Hell-bent on making the world “free of Jews”, the Nazis set their sites on annihilating Greek Jews. Desperate times call for desperate measures, and the people of Greece — Orthodox and Jew — did what they had to do to survive the brutality. When “Litsa” falls in love with the young doctor, Alexander Giannopolous, the masquerade becomes a reality. But is it enough to save her?


REVIEW of Hidden in Plain Sight

Many don’t know about this little-known and shocking history. What better way to bring that story to light than with a very human story. People connect to stories through well-developed characters that make the story more personal.

Anna and Alexander have so much to teach us. Hidden in Plain Sight is a tribute to all those Annas and Alexanders who didn’t live to tell their tale, as well as those who cannot speak of the horrors of that time. It honors the Orthodox Greeks who bravely hid their Jewish countrymen — especially those who lost their life in this pursuit. It pays homage to all the Greek Jews — those who perished, and those who survived.

In Hidden in Plain Sight, we see what desperate measures people take to protect themselves and those they love. We also see the essence of the human spirit; that race and religion do not separate us, for we are all human. Jew or Christian, this book is a must-read.


What’s next

On October 23, Karen Batshaw will speak at Kehila Kedosha Janina Greek Synagogue in NY, and present her book at an authors festival in Washington DC in December. Always looking for more opportunities to share this little known period in history, she’s been speaking at book clubs, Greek churches, and retirement homes.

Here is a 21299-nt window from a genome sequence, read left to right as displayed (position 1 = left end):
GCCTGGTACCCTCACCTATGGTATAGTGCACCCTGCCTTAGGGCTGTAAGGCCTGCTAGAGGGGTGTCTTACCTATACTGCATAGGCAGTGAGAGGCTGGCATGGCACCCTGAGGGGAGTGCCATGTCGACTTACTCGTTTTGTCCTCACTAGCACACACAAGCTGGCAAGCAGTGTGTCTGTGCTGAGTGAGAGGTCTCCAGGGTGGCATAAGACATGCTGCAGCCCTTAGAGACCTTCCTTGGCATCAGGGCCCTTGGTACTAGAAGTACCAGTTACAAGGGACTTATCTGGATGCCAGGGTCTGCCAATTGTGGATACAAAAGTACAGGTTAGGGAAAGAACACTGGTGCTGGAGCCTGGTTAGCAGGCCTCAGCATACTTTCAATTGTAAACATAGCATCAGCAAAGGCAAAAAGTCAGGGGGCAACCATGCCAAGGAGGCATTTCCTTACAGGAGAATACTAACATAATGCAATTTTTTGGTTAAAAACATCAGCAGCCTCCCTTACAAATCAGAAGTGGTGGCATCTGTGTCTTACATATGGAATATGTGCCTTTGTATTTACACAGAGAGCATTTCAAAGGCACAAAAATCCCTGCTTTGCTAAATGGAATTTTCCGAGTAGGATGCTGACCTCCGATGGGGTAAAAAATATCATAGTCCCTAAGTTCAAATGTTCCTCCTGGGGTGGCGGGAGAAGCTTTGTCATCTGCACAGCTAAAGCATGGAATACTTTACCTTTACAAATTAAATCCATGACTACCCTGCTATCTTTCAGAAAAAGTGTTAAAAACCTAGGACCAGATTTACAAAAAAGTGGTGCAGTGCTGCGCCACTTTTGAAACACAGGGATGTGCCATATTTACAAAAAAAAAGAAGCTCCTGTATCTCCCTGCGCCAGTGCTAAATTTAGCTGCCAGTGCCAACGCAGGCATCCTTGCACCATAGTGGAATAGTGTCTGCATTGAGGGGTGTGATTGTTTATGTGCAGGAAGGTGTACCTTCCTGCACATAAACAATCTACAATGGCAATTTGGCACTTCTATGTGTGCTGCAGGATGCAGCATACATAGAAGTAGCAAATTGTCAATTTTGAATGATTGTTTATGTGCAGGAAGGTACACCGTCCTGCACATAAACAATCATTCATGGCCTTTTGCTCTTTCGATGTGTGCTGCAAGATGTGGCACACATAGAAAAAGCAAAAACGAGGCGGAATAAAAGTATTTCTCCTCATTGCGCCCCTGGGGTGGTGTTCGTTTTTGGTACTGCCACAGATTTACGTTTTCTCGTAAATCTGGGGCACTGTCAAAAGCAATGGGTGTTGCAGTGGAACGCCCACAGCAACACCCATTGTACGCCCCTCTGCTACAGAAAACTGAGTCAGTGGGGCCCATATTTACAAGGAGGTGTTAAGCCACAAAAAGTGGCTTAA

Karen will read and sign copies of Hidden in Plain Sight at the National Hellenic Museum in Chicago, on October 27 at 6:00 pm. 312.655.1234

Hidden in Plain Sight

By: Karen Batshaw

Publisher: CreateSpace Independent Publishing Platform (June 15, 2016)

ISBN-10: 1530782481

ISBN-13: 978-1530782482

Connect: Facebook, Twitter

Books by Karen Batshaw

Love’s Journey

Kate’s Journey

Echoes in the Mist

Maria A. Karamitsos

Maria A. Karamitsos

Founder & Editor at WindyCity Greek
For 10 years, Maria served as the Associate Editor and Senior Writer for The Greek Star newspaper. Her work has been published in GreekCircle magazine, The National Herald, GreekReporter, Harlots Sauce Radio, Women.Who.Write, Neo magazine, KPHTH magazine, and more. Maria has contributed to three books: Greektown Chicago: Its History, Its Recipes; The Chicago Area Ethnic Handbook; and the inaugural Voices of Hellenism Literary Journal.
Maria A. Karamitsos

This article has 2 Comments

  1. Please let me know the next time you are speaking in New York City. I would love to come hear you speak. My grandparents and my uncle are from Castoria Greece. My great grandfather Yitzak Elias was about to come to New York because my family saved up enough money to send for him. But they did not get him in time and he was Transported to Auchwitz and killed.